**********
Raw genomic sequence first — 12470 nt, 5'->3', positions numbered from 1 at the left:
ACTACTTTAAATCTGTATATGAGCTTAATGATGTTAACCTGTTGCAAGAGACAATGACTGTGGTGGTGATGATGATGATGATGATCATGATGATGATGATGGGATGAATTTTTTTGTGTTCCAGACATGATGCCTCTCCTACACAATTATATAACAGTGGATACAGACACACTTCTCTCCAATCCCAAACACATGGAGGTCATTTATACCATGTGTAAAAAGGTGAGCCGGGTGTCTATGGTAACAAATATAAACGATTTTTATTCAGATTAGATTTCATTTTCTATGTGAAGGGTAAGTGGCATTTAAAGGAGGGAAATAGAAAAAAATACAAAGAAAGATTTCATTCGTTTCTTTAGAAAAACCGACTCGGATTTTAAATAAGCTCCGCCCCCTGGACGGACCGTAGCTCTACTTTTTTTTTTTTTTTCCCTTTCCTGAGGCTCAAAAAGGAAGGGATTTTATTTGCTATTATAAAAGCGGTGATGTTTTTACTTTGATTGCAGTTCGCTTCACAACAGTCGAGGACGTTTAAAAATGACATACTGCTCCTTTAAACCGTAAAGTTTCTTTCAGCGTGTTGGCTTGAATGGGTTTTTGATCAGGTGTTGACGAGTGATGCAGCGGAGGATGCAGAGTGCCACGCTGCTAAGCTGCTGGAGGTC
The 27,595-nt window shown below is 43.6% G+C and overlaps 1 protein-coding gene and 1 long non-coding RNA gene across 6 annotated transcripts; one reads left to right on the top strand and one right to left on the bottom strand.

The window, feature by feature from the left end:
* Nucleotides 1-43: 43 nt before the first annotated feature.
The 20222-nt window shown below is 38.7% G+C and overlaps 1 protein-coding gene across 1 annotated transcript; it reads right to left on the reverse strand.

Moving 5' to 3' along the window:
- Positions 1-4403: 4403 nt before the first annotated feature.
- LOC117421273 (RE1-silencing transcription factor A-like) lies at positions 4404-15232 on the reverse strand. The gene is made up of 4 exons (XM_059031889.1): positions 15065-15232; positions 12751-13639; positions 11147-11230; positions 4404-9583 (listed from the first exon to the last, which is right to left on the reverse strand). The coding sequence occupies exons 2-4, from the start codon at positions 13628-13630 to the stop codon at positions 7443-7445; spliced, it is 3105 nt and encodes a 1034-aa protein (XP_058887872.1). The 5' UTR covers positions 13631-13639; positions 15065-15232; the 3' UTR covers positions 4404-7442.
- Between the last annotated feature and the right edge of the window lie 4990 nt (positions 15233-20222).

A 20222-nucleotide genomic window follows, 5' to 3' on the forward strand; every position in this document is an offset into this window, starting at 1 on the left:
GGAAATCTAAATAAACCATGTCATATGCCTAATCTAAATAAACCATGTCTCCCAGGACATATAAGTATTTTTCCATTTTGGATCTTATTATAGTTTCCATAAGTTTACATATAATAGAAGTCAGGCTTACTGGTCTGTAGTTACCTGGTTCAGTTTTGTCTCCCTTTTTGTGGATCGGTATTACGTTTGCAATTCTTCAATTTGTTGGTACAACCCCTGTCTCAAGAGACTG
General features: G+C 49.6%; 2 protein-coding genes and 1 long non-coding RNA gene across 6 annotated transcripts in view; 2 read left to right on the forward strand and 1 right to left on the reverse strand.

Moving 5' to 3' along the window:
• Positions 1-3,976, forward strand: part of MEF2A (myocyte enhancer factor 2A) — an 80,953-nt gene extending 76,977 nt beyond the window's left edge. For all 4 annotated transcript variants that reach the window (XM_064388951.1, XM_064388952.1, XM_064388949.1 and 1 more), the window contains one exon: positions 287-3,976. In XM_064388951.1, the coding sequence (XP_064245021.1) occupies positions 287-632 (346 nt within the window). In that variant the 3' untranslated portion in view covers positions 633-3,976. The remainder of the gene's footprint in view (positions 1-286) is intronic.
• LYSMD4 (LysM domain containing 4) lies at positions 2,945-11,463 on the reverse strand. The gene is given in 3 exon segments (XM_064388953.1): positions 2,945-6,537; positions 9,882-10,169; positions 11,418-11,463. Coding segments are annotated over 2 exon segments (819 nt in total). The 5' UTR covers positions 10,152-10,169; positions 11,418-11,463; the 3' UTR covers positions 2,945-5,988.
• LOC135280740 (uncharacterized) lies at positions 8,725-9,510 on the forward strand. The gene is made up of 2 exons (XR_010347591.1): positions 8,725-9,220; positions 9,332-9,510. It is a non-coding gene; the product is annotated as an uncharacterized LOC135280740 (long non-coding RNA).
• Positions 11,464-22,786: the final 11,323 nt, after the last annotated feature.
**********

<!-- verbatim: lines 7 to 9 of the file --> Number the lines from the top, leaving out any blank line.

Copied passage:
Moving 5' to 3' along the window:
- Positions 1-4403: 4403 nt before the first annotated feature.
- LOC117421273 (RE1-silencing transcription factor A-like) lies at positions 4404-15232 on the reverse strand. The gene is made up of 4 exons (XM_059031889.1): positions 15065-15232; positions 12751-13639; positions 11147-11230; positions 4404-9583 (listed from the first exon to the last, which is right to left on the reverse strand). The coding sequence occupies exons 2-4, from the start codon at positions 13628-13630 to the stop codon at positions 7443-7445; spliced, it is 3105 nt and encodes a 1034-aa protein (XP_058887872.1). The 5' UTR covers positions 13631-13639; positions 15065-15232; the 3' UTR covers positions 4404-7442.